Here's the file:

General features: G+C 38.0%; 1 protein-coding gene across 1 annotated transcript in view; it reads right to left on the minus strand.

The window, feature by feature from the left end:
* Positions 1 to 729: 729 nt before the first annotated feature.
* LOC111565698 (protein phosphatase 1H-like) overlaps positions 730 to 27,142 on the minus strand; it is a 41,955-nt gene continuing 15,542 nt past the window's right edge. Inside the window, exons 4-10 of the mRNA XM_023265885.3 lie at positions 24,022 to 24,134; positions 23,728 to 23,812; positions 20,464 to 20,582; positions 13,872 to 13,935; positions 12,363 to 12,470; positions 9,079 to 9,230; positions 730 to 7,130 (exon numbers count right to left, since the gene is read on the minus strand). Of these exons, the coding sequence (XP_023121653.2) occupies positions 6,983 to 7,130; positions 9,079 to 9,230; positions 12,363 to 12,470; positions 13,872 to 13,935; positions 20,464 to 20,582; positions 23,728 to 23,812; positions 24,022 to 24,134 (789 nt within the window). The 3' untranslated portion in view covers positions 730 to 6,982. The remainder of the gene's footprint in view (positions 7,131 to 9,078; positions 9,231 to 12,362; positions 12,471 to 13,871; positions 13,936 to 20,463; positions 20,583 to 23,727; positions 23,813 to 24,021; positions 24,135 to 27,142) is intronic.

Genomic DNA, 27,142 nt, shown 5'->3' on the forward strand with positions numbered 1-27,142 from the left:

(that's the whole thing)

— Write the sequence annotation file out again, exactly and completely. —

General features: G+C 38.0%; 1 protein-coding gene across 1 annotated transcript in view; it reads right to left on the minus strand.

The window, feature by feature from the left end:
* Positions 1 to 729: 729 nt before the first annotated feature.
* LOC111565698 (protein phosphatase 1H-like) overlaps positions 730 to 27,142 on the minus strand; it is a 41,955-nt gene continuing 15,542 nt past the window's right edge. Inside the window, exons 4-10 of the mRNA XM_023265885.3 lie at positions 24,022 to 24,134; positions 23,728 to 23,812; positions 20,464 to 20,582; positions 13,872 to 13,935; positions 12,363 to 12,470; positions 9,079 to 9,230; positions 730 to 7,130 (exon numbers count right to left, since the gene is read on the minus strand). Of these exons, the coding sequence (XP_023121653.2) occupies positions 6,983 to 7,130; positions 9,079 to 9,230; positions 12,363 to 12,470; positions 13,872 to 13,935; positions 20,464 to 20,582; positions 23,728 to 23,812; positions 24,022 to 24,134 (789 nt within the window). The 3' untranslated portion in view covers positions 730 to 6,982. The remainder of the gene's footprint in view (positions 7,131 to 9,078; positions 9,231 to 12,362; positions 12,471 to 13,871; positions 13,936 to 20,463; positions 20,583 to 23,727; positions 23,813 to 24,021; positions 24,135 to 27,142) is intronic.

Genomic DNA, 27,142 nt, shown 5'->3' on the forward strand with positions numbered 1-27,142 from the left: